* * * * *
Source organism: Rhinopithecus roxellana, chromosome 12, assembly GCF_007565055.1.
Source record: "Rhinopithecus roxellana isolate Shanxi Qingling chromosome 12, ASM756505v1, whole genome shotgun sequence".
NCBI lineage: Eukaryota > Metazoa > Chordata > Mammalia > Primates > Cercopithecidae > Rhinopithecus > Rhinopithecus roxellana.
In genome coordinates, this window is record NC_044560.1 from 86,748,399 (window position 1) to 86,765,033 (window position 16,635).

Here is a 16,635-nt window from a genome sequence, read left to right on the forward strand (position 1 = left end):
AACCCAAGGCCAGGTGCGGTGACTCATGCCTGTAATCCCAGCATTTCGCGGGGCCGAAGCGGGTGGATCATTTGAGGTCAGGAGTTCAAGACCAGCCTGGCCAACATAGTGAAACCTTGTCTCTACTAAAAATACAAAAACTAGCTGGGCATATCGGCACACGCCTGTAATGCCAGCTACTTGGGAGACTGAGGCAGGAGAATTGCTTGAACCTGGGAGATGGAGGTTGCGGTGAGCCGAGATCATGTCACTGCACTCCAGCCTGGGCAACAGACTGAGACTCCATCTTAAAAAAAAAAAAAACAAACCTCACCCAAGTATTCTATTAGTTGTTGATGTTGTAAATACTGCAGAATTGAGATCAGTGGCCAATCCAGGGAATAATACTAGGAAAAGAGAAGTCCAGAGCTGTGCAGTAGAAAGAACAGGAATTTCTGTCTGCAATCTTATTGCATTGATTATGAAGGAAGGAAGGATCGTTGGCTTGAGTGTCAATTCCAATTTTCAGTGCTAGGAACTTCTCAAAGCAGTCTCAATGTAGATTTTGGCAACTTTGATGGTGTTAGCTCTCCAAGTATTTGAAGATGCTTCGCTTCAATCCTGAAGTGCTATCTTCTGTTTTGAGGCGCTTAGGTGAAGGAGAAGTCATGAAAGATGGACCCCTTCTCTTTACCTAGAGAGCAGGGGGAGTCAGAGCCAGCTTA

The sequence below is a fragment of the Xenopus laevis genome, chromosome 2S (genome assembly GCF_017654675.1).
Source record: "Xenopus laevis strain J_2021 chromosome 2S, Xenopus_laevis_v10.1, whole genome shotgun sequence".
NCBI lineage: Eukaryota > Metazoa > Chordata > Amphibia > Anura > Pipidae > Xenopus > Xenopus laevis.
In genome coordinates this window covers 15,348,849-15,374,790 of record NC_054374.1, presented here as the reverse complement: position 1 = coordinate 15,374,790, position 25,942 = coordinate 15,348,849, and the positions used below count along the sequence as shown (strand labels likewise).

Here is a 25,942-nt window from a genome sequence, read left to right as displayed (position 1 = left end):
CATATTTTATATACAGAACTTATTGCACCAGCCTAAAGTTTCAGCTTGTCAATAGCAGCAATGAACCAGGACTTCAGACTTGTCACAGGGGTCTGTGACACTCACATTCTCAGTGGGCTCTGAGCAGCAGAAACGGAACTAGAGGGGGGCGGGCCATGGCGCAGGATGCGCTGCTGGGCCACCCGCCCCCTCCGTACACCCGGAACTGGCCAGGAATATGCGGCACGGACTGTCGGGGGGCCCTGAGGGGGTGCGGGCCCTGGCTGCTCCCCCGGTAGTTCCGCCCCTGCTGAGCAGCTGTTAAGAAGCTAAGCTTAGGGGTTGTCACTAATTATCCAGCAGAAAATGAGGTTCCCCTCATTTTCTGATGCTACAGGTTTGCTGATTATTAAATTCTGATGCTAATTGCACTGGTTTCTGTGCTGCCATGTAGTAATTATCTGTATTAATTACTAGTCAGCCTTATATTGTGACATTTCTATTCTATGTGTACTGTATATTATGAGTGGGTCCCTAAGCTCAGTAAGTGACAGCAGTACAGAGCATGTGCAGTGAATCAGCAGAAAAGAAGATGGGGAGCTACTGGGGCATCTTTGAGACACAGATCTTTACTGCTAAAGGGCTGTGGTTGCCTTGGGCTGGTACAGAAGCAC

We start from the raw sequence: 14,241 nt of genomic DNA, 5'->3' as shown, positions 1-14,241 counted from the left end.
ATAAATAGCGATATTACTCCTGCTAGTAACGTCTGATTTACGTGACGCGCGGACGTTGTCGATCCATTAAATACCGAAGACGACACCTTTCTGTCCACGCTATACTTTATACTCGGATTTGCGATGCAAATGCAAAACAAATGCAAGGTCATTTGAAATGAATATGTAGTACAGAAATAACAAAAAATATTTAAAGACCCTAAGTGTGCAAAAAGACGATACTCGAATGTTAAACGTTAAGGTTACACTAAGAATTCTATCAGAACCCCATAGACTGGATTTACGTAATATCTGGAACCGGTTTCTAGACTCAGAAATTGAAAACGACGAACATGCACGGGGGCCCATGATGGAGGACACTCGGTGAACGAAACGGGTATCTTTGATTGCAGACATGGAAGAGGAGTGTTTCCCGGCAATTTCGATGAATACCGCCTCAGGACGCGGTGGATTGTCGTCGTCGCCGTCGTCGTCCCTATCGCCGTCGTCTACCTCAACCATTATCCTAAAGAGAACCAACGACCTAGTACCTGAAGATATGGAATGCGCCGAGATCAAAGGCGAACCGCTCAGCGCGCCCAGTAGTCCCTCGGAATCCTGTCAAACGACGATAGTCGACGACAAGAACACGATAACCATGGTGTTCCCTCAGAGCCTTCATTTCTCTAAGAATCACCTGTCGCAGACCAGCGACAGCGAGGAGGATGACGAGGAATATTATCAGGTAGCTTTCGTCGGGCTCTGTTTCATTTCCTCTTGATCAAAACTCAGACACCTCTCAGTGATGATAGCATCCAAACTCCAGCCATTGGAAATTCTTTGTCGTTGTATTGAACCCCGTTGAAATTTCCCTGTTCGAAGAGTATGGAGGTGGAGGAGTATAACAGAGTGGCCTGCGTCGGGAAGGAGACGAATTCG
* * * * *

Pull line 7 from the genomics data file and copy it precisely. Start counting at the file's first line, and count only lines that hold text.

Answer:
The sequence below is a fragment of the Xenopus laevis genome, chromosome 2S (genome assembly GCF_017654675.1).